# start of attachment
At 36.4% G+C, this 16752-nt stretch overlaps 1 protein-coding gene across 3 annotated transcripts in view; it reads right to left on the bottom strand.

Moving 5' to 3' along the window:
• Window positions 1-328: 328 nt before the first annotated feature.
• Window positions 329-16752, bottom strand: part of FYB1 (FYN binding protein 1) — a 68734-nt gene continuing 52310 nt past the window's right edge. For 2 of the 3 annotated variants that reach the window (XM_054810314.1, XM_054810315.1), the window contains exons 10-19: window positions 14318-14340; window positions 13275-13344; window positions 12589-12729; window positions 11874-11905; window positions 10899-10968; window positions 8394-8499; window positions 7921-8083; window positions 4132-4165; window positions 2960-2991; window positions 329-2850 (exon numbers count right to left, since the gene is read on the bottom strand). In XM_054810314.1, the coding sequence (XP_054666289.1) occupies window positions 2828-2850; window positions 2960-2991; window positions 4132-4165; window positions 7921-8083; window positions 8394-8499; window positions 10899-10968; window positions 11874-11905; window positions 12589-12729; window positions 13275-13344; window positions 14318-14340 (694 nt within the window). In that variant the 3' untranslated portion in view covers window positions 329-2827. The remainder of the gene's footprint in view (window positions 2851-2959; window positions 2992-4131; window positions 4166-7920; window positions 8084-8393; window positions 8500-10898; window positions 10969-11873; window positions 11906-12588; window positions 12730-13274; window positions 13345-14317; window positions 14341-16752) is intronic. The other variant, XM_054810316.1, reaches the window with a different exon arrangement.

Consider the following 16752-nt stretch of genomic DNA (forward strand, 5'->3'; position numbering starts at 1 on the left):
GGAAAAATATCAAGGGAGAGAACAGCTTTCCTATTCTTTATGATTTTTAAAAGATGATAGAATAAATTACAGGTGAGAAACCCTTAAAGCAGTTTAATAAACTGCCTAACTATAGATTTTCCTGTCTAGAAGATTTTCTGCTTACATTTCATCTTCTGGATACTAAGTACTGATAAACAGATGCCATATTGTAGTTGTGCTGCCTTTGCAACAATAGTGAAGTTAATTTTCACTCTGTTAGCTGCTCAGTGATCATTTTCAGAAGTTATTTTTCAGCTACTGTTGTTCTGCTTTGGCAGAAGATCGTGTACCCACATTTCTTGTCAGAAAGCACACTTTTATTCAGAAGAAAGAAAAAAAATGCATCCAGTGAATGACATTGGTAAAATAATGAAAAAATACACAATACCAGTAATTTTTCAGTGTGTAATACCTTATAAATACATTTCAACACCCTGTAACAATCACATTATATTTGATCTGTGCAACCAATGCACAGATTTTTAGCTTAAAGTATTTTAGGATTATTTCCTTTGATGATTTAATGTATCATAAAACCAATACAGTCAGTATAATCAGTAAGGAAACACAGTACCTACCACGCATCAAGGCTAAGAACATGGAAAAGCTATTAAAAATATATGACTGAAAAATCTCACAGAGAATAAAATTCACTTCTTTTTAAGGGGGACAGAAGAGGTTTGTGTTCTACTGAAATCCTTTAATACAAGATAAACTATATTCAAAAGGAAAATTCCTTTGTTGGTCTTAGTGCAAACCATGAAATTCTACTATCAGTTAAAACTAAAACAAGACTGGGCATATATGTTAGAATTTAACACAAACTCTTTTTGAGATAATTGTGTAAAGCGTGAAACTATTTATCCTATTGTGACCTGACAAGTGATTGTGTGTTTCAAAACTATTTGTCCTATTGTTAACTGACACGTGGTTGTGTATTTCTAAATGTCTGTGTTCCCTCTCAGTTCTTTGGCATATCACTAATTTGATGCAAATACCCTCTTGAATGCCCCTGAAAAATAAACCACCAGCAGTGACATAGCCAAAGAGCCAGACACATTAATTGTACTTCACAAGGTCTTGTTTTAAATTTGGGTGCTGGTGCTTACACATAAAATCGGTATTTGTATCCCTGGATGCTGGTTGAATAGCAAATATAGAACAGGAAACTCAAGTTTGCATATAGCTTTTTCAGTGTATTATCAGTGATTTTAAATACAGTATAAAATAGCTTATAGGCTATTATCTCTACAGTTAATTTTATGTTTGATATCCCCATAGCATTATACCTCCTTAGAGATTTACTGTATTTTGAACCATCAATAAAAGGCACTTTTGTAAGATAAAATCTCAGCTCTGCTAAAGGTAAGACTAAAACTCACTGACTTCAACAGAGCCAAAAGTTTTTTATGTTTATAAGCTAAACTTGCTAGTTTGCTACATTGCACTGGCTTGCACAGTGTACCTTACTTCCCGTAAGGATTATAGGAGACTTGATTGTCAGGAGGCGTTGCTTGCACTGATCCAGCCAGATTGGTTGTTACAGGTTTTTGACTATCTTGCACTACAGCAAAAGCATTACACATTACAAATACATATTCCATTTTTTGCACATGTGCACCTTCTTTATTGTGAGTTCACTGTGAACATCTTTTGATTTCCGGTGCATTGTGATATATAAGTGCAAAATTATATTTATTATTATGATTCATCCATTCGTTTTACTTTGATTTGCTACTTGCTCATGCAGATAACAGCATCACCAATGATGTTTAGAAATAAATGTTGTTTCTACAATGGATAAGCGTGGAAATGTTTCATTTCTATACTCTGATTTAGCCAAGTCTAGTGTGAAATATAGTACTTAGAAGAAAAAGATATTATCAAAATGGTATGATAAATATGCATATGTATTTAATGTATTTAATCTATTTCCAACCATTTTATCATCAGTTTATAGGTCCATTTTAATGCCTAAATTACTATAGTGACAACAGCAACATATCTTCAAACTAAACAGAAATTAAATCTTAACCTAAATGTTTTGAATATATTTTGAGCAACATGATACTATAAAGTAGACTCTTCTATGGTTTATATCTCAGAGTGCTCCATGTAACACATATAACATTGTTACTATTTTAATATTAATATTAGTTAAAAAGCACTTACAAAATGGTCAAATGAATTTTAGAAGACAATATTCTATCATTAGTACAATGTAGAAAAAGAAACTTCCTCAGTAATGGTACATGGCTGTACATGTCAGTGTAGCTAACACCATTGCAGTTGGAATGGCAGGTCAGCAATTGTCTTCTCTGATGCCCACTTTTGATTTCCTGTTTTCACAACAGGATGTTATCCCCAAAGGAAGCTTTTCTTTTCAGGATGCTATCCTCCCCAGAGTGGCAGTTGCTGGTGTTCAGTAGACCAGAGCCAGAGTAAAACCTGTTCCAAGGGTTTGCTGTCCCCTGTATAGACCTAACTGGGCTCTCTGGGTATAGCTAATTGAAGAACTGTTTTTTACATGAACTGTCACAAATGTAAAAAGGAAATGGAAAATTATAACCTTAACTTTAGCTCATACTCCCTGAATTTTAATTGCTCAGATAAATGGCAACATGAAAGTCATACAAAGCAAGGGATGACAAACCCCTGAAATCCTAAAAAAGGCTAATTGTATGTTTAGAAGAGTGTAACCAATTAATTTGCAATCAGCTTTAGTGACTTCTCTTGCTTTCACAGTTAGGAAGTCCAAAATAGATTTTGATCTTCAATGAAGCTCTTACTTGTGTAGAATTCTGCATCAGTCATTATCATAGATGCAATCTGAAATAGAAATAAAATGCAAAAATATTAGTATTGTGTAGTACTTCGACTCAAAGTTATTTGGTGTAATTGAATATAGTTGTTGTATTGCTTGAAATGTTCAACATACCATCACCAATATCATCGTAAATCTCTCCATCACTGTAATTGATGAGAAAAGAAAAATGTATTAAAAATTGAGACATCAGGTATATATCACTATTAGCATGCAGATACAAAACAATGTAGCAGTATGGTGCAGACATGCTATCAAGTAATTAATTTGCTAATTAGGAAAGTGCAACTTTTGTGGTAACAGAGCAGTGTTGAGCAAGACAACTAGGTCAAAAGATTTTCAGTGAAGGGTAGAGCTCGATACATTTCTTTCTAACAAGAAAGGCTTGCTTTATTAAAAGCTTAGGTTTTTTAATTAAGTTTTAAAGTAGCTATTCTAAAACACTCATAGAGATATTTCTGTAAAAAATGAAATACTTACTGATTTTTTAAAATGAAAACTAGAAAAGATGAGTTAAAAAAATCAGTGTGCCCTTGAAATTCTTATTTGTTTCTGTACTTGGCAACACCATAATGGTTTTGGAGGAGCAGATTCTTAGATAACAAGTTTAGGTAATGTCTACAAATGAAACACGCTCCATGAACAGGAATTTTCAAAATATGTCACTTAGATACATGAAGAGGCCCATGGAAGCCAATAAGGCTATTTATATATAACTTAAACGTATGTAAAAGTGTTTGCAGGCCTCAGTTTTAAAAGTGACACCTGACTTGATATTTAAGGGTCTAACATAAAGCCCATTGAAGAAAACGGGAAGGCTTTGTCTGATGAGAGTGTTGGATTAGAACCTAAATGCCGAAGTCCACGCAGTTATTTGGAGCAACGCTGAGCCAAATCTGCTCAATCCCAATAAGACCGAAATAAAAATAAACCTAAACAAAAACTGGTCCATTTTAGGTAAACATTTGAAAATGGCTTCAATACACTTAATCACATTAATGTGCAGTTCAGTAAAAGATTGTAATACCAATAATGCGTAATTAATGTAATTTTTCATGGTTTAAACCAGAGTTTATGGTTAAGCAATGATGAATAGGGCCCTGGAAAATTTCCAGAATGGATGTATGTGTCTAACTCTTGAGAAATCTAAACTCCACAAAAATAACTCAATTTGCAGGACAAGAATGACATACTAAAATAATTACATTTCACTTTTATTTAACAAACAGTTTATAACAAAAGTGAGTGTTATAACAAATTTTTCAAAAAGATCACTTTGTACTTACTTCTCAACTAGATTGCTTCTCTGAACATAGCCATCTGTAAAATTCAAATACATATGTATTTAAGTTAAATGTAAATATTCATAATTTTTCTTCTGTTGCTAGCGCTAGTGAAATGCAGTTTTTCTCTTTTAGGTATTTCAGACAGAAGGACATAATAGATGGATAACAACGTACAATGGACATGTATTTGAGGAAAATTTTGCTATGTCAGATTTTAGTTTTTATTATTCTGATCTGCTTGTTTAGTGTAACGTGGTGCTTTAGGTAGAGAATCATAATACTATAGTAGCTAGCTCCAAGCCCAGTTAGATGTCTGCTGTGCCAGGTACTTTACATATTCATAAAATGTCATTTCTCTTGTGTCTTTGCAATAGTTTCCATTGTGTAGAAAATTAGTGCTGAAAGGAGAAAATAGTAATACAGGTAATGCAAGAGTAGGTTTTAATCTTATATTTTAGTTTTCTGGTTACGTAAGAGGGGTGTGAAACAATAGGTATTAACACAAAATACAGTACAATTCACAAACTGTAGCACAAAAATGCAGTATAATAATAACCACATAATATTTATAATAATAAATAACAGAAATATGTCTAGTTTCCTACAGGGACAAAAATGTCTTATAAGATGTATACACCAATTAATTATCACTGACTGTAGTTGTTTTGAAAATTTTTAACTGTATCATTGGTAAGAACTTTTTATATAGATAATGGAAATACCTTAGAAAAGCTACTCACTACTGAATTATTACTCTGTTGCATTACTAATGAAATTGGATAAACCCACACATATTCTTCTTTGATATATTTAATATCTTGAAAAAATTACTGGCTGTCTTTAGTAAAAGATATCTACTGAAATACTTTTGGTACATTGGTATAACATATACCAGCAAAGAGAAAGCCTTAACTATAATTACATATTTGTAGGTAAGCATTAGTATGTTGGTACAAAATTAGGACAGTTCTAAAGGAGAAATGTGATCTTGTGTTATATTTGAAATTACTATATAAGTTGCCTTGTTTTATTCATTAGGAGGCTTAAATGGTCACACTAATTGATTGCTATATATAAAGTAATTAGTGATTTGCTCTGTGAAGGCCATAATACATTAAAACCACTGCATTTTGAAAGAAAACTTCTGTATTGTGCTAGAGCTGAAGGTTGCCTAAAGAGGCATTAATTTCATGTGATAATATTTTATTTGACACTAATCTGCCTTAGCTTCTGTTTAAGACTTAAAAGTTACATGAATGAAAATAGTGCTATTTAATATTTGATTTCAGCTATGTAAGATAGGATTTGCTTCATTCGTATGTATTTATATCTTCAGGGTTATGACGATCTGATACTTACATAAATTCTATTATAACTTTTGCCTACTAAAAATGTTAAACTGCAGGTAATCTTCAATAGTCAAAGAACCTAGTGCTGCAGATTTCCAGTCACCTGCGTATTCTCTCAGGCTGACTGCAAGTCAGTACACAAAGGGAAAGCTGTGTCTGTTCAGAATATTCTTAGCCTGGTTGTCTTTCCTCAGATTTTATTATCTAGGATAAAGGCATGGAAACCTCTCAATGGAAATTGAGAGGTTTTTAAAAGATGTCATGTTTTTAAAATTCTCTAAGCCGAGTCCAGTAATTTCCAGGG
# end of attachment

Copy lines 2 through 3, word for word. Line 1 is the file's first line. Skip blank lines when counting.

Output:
Moving 5' to 3' along the window:
• Window positions 1-328: 328 nt before the first annotated feature.